According to a report from LiveWire Calgary, the public contribution to the proposed new Calgary Flames arena could be in the vicinity of $300 million. This would be roughly half of the estimated cost of the facility.
But it’s important to put both the dollar figure and the proportion of total costs in proper context. Is covering half of a new barn (or spending that amount of public funds on one) out of the ordinary?
In looking at the five buildings constructed for NHL clubs, the short answer is yes.

Belmont Park Arena

  • Future home of the New York Islanders
  • Opening in 2021
  • Owned by New York Arena Partners (the Islanders, Oak View Group and Sterling Equities)
  • $1 billion estimated construction cost, including adjacent development (all funded privately)
  • Public funds covering 0% of direct costs – though some indirect costs may be contributed from government (such as land)
The Islanders and their development partners won a Request For Proposals competition held by the state government to develop a plot of land beside the Belmont Park race track. There’s some whispers that the arena is behind schedule, but they’re expected to break ground this spring and be ready for the 2021-22 season.
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Seattle Center Arena

  • Future home of the Unnamed Seattle NHL Team
  • Opening in 2021
  • Owned by the City of Seattle, leased to Oak View Group
  • $800 million estimated renovation cost ($3.5 million public funds, $796.5 million private funds from Oak View Group and their partners)
  • Public funds covering ~0.4% of direct costs
It’s worth noting that Seattle got a really good deal for the redevelopment of the centrally-located (but old) Key Arena:
Under the deal, ArenaCo will be required to pay the city about $5 million per year, which the city says is about how much it currently makes from KeyArena. Revenues beyond that $5 million will be split between the city and ArenaCo, with 75 percent going to ArenaCo for the first decade and 50 percent after that.
While ArenaCo will cover the costs of the project, including possible overruns, the company will also receive some public benefits. The city will pay ArenaCo about $350,000 a year for the first 10 years of the deal to cover the sales tax ArenaCo will pay during construction. The city will also pay ArenaCo any admissions taxes collected on tickets for events at the new arena beyond the amount the city currently collects from admissions taxes on events at KeyArena. The group has applied for $70 million in federal tax credits.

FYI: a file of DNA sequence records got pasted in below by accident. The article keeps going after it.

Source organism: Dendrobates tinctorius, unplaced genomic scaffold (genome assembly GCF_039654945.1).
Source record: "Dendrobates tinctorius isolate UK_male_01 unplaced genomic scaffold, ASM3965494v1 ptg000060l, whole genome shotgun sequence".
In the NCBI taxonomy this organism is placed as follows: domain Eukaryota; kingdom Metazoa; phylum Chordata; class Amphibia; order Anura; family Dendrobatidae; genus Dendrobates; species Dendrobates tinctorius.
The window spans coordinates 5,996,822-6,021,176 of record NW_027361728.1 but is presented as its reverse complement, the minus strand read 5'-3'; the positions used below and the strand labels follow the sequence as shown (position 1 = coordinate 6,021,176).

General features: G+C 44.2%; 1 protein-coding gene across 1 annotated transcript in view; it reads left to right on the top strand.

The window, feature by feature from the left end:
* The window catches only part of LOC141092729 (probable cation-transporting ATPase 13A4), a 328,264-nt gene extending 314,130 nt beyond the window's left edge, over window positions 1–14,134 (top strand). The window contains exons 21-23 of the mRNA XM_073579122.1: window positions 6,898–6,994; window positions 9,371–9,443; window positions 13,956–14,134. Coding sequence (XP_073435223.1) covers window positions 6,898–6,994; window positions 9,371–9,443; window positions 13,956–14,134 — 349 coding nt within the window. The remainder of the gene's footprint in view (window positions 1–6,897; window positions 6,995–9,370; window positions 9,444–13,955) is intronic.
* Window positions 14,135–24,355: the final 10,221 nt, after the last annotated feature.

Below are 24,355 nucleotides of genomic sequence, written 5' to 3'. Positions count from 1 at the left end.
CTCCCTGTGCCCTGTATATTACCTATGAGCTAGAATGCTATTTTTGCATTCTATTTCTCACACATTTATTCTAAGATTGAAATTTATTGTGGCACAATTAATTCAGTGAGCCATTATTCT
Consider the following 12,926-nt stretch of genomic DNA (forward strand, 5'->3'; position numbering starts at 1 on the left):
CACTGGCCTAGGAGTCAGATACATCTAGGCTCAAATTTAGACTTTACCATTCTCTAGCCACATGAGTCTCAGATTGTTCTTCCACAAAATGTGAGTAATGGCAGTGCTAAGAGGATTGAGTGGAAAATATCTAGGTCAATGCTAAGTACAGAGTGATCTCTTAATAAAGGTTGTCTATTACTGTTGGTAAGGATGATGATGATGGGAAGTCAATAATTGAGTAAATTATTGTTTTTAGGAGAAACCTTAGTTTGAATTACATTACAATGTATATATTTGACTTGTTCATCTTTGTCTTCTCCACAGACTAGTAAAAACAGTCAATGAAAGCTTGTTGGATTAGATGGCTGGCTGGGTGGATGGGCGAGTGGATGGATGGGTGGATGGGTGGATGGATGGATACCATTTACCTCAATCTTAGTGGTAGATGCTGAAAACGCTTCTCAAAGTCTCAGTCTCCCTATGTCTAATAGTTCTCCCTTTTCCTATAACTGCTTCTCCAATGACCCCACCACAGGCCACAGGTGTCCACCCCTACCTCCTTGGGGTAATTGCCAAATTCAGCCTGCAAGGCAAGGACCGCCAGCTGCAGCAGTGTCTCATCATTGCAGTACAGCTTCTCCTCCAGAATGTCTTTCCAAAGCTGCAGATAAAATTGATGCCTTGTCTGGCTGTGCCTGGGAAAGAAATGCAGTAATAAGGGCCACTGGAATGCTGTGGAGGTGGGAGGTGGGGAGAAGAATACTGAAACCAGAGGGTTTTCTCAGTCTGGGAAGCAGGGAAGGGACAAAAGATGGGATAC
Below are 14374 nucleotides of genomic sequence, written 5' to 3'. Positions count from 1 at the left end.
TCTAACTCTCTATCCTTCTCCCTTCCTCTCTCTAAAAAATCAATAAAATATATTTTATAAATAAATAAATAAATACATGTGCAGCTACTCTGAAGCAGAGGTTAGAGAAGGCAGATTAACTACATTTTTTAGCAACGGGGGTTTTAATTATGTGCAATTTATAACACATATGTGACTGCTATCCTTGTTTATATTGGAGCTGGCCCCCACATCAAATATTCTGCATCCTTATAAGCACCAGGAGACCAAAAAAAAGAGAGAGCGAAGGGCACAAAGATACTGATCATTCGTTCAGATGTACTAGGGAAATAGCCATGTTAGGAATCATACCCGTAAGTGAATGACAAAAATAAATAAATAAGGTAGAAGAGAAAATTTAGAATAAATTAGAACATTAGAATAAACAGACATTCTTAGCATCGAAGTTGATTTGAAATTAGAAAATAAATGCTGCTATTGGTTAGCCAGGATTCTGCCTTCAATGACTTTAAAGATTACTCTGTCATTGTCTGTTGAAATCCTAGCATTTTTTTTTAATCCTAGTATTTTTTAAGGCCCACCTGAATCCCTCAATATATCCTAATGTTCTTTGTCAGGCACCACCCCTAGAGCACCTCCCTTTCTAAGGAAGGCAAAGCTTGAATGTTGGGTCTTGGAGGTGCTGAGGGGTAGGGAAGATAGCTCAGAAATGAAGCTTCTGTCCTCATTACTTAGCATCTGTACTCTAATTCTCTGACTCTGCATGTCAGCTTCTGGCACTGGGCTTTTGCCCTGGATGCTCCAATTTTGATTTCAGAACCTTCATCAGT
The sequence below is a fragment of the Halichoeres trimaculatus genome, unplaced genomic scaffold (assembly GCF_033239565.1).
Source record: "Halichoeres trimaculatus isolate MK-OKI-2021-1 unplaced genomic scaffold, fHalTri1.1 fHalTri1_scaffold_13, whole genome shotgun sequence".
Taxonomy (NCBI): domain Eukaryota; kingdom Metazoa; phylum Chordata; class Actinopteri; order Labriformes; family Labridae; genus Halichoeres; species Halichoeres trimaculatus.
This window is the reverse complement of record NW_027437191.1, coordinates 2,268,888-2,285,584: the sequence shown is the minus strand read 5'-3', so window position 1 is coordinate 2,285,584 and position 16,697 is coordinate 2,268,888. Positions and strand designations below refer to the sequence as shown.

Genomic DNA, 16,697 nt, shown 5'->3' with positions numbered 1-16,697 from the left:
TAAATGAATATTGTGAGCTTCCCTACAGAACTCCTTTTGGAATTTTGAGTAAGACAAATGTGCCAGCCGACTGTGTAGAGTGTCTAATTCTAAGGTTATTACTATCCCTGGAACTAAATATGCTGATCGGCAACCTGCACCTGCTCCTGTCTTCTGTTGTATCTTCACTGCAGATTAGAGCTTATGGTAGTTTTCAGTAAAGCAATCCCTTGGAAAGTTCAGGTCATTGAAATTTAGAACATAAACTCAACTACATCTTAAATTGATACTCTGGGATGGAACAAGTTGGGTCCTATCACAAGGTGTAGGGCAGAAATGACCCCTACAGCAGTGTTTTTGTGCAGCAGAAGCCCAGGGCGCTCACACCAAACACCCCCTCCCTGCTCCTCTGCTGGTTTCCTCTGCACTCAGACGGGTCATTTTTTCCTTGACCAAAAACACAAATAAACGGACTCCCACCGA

Little Caesars Arena

  • Home of the Detroit Red Wings
  • Opened in 2017
  • Owned by the Downtown Development Authority, leased to Olympia Entertainment
  • $862.9 million construction cost, including adjacent development ($324.1 million in public bonds and tax capture, $538.8 million from Olympia Entertainment)
  • Public funds covered 37.6% of direct costs
Faced with a shrinking tax base due to residents moving to the suburbs and juggling actual bankruptcy, the Detroit leveraged some tax capture – similar to a Community Revitalization Levy – and fairly complicated public bonds to partner with the Red Wings’ ownership on a fancy downtown development in an effort to revitalize their downtown.
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Rogers Place

  • Home of the Edmonton Oilers
  • Opened in 2016
  • Owned by the City of Edmonton, leased to Oilers Entertainment Group
  • $480 million construction cost ($337.81 million from various government sources – a CRL, lease funding, reallocated subsidies from Rexall Place and other funds – plus $125 million from a ticket tax and $17.19 million from the Oilers)
  • Public sources covered 70.4% of direct costs
Seeking to revitalize their downtown area, the Edmonton leveraged a bunch of different funding mechanisms to foot the majority of the bill for the new Oilers arena. The local government also gave Oilers ownership equity in the surrounding development.
In the modern era, this is the sweetheart deal that all other sweetheart deals are judged against.

T-Mobile Arena

  • Home of the Vegas Golden Knights
  • Opened in 2016
  • Jointly owned by MGM Resorts and Anschutz Entertainment Group
  • $375 million construction cost (all funded privately)
  • Public sources covered 0% of the direct costs
Seeking to make more money from their concert and events business – and potentially lure an NHL team to the area – MGM and AEG pooled their money and built an arena on land that MGM already owned.